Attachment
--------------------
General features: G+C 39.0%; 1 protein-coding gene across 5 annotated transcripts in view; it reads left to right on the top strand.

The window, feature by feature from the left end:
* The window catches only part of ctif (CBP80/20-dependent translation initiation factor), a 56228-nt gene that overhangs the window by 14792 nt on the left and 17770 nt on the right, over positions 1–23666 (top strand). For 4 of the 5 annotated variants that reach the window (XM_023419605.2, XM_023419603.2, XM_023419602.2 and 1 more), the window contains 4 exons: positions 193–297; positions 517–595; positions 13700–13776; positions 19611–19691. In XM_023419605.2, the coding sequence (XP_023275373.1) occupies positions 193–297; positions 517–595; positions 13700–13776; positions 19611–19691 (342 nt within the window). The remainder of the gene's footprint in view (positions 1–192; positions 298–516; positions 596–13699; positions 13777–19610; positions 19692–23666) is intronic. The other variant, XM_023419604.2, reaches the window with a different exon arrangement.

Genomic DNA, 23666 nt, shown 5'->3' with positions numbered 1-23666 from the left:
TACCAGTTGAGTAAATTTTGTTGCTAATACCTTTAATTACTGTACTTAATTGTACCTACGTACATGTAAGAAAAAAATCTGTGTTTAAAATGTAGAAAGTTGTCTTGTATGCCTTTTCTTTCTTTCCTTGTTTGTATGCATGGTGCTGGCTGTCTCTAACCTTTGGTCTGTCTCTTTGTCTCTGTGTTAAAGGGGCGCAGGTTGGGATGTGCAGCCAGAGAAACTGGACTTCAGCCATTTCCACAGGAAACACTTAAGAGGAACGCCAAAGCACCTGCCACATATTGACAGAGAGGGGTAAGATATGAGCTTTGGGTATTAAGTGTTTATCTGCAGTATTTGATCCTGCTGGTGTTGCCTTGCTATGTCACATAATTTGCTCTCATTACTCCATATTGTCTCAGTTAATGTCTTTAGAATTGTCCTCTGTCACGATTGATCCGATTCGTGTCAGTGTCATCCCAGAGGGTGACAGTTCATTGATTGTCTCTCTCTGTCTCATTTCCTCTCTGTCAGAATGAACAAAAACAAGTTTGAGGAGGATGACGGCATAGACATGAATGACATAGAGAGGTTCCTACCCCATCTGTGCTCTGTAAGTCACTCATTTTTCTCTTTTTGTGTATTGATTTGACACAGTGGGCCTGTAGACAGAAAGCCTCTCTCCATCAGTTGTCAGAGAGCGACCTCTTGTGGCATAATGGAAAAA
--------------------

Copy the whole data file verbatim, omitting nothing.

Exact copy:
General features: G+C 39.0%; 1 protein-coding gene across 5 annotated transcripts in view; it reads left to right on the top strand.

The window, feature by feature from the left end:
* The window catches only part of ctif (CBP80/20-dependent translation initiation factor), a 56228-nt gene that overhangs the window by 14792 nt on the left and 17770 nt on the right, over positions 1–23666 (top strand). For 4 of the 5 annotated variants that reach the window (XM_023419605.2, XM_023419603.2, XM_023419602.2 and 1 more), the window contains 4 exons: positions 193–297; positions 517–595; positions 13700–13776; positions 19611–19691. In XM_023419605.2, the coding sequence (XP_023275373.1) occupies positions 193–297; positions 517–595; positions 13700–13776; positions 19611–19691 (342 nt within the window). The remainder of the gene's footprint in view (positions 1–192; positions 298–516; positions 596–13699; positions 13777–19610; positions 19692–23666) is intronic. The other variant, XM_023419604.2, reaches the window with a different exon arrangement.

Genomic DNA, 23666 nt, shown 5'->3' with positions numbered 1-23666 from the left:
TACCAGTTGAGTAAATTTTGTTGCTAATACCTTTAATTACTGTACTTAATTGTACCTACGTACATGTAAGAAAAAAATCTGTGTTTAAAATGTAGAAAGTTGTCTTGTATGCCTTTTCTTTCTTTCCTTGTTTGTATGCATGGTGCTGGCTGTCTCTAACCTTTGGTCTGTCTCTTTGTCTCTGTGTTAAAGGGGCGCAGGTTGGGATGTGCAGCCAGAGAAACTGGACTTCAGCCATTTCCACAGGAAACACTTAAGAGGAACGCCAAAGCACCTGCCACATATTGACAGAGAGGGGTAAGATATGAGCTTTGGGTATTAAGTGTTTATCTGCAGTATTTGATCCTGCTGGTGTTGCCTTGCTATGTCACATAATTTGCTCTCATTACTCCATATTGTCTCAGTTAATGTCTTTAGAATTGTCCTCTGTCACGATTGATCCGATTCGTGTCAGTGTCATCCCAGAGGGTGACAGTTCATTGATTGTCTCTCTCTGTCTCATTTCCTCTCTGTCAGAATGAACAAAAACAAGTTTGAGGAGGATGACGGCATAGACATGAATGACATAGAGAGGTTCCTACCCCATCTGTGCTCTGTAAGTCACTCATTTTTCTCTTTTTGTGTATTGATTTGACACAGTGGGCCTGTAGACAGAAAGCCTCTCTCCATCAGTTGTCAGAGAGCGACCTCTTGTGGCATAATGGAAAAA